As I worked on this papercut (which I had to cut two times in order to get right) I thought a lot about the sentiment that Williams shared and that I chose to use in her portrait. “Stay the course,” is probably advice that we all could take. I know that 55/100 profiles into this long project, I needed to hear it myself. And perhaps it’s wisdom that the natural world would share with us as well; we need only look to the trees and the oceans to be reminded that nature is cyclical, that everything is in a constant flow, always shifting and evolving, but moving forward nonetheless. No matter what happens, the sun manages to rise and set every day. If nature stays the course, so can we.

I hope that after reading this profile, you take even the smallest moment to enjoy some time outside.

What does wisdom mean to you?

Wisdom means having the experience and deep confidence to stay the course, to know that you can come out of just about anything alive and whole. Wisdom is what you know at 50 that you wish you knew at 25. Wisdom is about knowing who you are, and who you are in relation to other people. I tend to think that wisdom is largely self-wisdom, but I also believe that sometimes wisdom can be shared.

Is there an influential woman in your life who passed along a piece of wisdom to you? Who and what?

My beautiful sister-in-law Lisa Jones, a gifted writer and teacher. She just kept telling me I was okay, and I eventually, I started to believe her.

Before you wrote The Nature Fix, what was your relationship with nature? Were you conscious about how it made you feel physically and mentally? How did (or didn’t) writing the book change that?

I’ve always had a strong connection to nature, and I’ve long known that it sustained me emotionally and creatively. Writing the book taught me to have a more generous view of nature, to accept, for example, the little patches of city nature could also be powerful and affecting, that I didn’t have to be in a dramatic mountainscape or desertscape to have a meaningful experience. It taught me some shortcuts to being more mindful in nature, to cue myself to look and listen and smell.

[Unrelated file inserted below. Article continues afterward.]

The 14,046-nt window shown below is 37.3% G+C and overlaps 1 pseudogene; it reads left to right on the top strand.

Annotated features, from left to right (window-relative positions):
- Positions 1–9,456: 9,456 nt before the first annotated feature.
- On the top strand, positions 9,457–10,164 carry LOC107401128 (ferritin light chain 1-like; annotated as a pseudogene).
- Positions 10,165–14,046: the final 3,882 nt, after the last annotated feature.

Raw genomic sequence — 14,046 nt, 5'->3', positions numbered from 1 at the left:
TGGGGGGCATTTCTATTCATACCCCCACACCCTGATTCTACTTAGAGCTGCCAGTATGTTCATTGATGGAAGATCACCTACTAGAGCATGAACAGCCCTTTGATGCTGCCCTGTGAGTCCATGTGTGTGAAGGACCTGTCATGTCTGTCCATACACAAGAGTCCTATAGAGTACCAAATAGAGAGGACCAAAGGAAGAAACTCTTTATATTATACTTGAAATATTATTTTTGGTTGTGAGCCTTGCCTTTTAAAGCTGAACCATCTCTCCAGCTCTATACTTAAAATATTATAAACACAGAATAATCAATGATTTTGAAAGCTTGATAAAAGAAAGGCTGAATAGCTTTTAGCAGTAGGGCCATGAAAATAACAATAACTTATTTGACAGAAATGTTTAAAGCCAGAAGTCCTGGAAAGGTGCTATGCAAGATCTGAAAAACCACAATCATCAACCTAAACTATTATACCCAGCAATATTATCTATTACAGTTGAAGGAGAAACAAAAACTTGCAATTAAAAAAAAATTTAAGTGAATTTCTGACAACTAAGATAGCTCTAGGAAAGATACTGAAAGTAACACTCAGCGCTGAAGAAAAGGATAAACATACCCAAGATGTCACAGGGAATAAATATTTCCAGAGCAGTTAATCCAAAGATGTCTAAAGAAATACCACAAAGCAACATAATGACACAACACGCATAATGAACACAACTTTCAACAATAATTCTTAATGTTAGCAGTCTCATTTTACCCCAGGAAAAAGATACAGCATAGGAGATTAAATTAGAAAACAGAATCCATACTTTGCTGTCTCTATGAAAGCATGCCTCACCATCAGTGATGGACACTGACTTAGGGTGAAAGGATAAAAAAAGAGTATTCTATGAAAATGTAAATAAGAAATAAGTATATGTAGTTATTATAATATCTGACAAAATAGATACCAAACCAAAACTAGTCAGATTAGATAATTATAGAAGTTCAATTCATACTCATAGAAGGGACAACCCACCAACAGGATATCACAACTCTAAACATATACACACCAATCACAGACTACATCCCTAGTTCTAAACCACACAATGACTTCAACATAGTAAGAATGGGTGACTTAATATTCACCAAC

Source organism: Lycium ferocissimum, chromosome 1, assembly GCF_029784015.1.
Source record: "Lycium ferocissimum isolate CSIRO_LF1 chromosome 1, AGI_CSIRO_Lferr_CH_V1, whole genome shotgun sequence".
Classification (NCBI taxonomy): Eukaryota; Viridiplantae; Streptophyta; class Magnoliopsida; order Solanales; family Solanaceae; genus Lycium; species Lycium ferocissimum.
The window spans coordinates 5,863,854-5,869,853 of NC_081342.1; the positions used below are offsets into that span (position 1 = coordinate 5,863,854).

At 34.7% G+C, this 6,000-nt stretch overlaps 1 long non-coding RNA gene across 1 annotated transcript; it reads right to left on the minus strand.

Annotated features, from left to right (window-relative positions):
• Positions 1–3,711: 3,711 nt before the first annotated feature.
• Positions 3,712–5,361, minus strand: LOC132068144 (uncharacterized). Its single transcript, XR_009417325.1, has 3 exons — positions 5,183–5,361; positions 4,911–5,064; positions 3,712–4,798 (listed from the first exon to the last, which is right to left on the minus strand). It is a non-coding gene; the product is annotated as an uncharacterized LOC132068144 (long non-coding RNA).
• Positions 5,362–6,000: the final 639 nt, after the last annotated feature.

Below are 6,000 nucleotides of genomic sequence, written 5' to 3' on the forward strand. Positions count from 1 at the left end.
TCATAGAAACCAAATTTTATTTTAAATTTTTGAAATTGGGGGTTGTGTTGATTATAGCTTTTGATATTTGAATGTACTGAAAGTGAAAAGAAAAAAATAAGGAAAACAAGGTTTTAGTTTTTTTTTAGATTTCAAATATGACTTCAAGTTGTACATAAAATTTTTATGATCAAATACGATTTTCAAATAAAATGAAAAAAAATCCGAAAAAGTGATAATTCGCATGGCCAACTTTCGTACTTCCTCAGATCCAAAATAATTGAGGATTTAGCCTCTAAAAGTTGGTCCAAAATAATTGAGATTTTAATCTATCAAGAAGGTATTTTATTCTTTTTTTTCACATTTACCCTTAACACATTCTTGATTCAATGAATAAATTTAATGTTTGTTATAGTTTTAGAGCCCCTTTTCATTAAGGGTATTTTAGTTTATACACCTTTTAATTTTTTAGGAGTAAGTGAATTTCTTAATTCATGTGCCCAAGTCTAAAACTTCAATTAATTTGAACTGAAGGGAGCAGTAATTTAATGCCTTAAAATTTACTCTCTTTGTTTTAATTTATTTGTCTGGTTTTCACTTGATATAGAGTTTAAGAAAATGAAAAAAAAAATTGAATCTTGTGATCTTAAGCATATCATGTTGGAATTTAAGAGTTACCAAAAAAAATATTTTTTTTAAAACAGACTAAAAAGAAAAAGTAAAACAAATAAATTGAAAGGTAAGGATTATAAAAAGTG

Something that was very apparent to me while reading the book was how essential it is to create a balanced relationship with nature. How do you create that balance in your everyday life?

I try really hard to have a daily dose of nature, whether it’s morning and evening walks with my dog or sometimes just sitting outside for a few moments where I can hear some birds and catch some sunlight. I make it more of a priority now, and I pay better attention to how I feel in different  environments. If it’s windy, I might seek a more sheltered walk. If it’s winter, I’ll think more about going midday when I can get more natural sunlight. If I’m in need of an emotional re-set, I’ll take out the earbuds and spend more time looking at my neighborhood river. There are a bunch of little hacks like that to optimize the benefits. Also, I know i love snow, so if any falls, I try that much harder to catch it.

Part of the subtitle of The Nature Fix is how nature makes us more creative. Why do you think creativity is important in our society?

I think we live in an age where attention is a scarce resource. It’s the ultimate luxury good. When we are scattered and distracted, our thoughts suffer, meaning suffers, our human connections suffer. Creativity demands this interesting combination of deep focus and open focus, neither of which can happen when we’re multi-surfing. Being outside serves a bunch of functions. It helps us be mindful, it helps our sensory brains come online, and it gives our thinking brains a little bit of a breather. It facilitates open focus, mind-wandering and free play.

As a writer, what stories are you drawn to telling and why?

I’m drawn to telling stories that bring to light the hidden or neglected connections between humans and our environment, whether they be harmful connections like the effects of pollutants on our cells (as in my first book, Breasts: A Natural and Unnatural History) or beneficial, like why we are drawn to the colors green and blue.

What wisdom would you share with your younger self?

Have more confidence in your ability to withstand hardship; believe that your needs matter. Relax and play a little more.

This papercut and profile are a part of the Women’s Wisdom Project, a project focused on showcasing the wisdom of inspiring, insightful women by making 100 papercut portraits.